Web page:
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Los Angeles Angels v Chicago White Sox
Hanser Alberto tripping over his bat in the ninth is as good a depiction of the game as any. Except he actually got a two-run double, even if it was a bloop.
Jamie Sabau/Getty Images

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Angels crush balls to the heavens, wing it over Chicago, 12-5

But at least they were kind enough to let some White Sox hitters pad their stats at the end

About the only thing that went the White Sox way in this game was Statcast, or whoever makes such decisions, shortening Mike Trout’s first-inning homer from an originally-measured 476 feet to a mere 461 and Shohei Ohtani’s second two-run blast, which followed a demonstration by Gavin Sheets of why outfielding should be left to outfielders, from 478 to 463 feet (his first was a dinky 425 feet). Still homers, of course, but you gotta take your victories where you may. Heck, the dingers by Taylor Ward and Chris Wallach barely traveled more than 800 feet between them on first measurement, so there’s that.

The White Sox did manage one long ball, that by second baseman Jake Burger, when the game was well over in the ninth. It came off of Tucker Davidson, a dredges-of-the-bullpen lefty with an ERA that was pushing seven before Burger came up.

(Yes, no misprint there, second baseman Jake Burger — a little defensive trial in the last two innings, with Burger cleanly handling his only chance, a 77 mph two-hopper.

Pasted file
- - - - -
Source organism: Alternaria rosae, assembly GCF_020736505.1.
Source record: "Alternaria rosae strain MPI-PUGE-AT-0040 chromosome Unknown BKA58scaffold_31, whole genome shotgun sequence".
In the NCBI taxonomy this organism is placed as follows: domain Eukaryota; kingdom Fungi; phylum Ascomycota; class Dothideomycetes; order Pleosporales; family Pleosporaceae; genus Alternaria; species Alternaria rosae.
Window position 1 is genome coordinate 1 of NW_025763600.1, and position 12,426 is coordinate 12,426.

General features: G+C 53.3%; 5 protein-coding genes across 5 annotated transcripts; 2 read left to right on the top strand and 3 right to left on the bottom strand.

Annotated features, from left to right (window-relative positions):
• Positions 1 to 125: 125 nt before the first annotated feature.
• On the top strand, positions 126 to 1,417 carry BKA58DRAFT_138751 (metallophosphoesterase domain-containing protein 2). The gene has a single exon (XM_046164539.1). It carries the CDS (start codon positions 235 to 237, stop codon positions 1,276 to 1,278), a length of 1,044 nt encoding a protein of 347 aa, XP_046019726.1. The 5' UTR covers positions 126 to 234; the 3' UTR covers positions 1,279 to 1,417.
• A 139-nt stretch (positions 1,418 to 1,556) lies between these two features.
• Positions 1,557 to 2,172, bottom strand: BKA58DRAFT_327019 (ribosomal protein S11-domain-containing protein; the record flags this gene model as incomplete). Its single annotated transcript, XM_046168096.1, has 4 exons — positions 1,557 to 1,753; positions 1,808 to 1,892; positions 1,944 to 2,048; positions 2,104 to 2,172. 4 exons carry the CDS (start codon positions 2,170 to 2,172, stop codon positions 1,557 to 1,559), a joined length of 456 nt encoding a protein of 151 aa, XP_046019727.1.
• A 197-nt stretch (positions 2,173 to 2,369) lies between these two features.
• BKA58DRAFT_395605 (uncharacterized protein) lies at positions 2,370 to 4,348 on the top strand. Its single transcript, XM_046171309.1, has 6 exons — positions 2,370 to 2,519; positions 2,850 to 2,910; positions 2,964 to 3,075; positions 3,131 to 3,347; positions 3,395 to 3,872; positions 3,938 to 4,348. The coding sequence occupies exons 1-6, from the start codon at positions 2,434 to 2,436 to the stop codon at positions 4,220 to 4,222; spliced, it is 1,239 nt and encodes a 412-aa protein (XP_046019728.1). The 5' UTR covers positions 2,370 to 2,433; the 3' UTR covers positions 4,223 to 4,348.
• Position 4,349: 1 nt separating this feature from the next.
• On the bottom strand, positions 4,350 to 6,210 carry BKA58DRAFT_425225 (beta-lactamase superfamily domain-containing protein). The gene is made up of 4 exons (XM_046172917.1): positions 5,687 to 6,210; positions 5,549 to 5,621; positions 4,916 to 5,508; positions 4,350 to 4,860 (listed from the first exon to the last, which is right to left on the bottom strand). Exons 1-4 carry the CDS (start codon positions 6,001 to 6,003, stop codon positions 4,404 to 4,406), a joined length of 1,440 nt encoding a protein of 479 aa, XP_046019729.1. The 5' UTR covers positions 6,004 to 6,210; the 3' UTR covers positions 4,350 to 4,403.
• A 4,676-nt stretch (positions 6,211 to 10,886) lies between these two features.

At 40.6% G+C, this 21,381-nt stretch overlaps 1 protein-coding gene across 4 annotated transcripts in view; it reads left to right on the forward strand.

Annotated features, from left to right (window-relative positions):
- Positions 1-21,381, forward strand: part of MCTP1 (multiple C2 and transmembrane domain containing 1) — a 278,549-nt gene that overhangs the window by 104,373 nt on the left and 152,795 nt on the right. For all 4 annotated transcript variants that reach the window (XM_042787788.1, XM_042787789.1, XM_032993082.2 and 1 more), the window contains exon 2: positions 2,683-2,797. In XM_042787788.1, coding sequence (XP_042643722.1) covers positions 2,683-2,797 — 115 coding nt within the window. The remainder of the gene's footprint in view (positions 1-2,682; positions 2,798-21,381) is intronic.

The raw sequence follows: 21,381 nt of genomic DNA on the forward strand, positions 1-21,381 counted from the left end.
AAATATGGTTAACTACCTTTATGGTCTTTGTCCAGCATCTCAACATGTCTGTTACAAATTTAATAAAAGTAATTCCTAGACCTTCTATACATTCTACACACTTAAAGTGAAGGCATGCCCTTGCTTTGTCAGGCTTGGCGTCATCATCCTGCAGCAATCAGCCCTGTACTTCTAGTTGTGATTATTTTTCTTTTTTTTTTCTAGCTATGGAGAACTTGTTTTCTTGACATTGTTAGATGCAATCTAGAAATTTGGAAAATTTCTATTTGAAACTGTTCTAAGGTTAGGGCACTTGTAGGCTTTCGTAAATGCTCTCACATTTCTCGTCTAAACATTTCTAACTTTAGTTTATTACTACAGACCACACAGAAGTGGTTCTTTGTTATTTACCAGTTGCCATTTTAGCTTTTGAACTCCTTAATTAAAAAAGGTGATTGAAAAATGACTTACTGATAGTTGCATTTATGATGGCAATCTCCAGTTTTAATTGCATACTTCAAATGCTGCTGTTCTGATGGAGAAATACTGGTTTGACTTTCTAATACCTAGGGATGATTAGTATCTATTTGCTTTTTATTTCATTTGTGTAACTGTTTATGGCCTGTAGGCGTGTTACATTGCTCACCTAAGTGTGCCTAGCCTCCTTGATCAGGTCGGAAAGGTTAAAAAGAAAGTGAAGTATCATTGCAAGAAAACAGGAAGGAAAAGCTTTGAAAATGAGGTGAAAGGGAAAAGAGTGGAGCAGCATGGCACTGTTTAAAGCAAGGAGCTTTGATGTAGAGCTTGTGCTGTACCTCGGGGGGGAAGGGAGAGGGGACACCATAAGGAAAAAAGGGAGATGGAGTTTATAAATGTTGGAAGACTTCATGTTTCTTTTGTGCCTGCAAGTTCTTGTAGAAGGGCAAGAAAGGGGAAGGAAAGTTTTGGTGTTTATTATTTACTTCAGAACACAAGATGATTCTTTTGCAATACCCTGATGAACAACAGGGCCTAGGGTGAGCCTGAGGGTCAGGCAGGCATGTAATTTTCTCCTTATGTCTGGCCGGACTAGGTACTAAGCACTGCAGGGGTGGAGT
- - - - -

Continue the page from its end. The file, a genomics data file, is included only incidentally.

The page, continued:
Oh, whoops, they’re all of the Angels except for Burger, and the Sox didn’t work up the energy to post that, so forget it.

Davidson also gave up a double to Eloy Jiménez, to let Eloy stretch his hitting streak to 12, which was kind. Unfortunately, Romy González’s transition from worse than Mario Mendoza to better than Jeff Kent, or maybe Clark Kent, got put on hold, as he went 0-for-4 with two Ks.

The Angels feasted early and often on Lance Lynn, who threw 89 pitches, few of them well-guided, in four innings, good for eight runs on eight hits. After that, it was just hoping for rain, and what mostly rained was more Angels long balls, as their lead extended from 8-1 to 12-2.

The Sox, meanwhile, managed only one run on four hits off Jaime Barría, a reliever making his second start of the season, the run coming on a bloop single, two walks on pitches nowhere close, and a sac fly by Sheets.

Jesse Scholtens did a very nice job saving the rest of the bullpen, holding LA to Ward’s two-run shot in four innings of work. Garrett Crochet then showed again he’s been rushed into action too soon after TJS, getting rocked for three hits and two runs in the ninth.

The Angels lead was eventually 12-2, which is why Davidson got to hang around despite being very bad, a very generous gesture to a team that creams incompetent lefties.

The White Sox had a winning May! Yep, 15-14, thanks in large part to a schedule that couldn’t have been easier if they’d drawn it up themselves, including 20 games against the other dregs of the AAAL Central, along with three against the Reds, who should be made an honorable member of the division. Of course, that still leaves them 23-35 for the season, on pace for 64 wins.

Some help may come over the weekend, when the toothless Tigers come to town, but that theory didn’t work well in Detroit, so maybe not.

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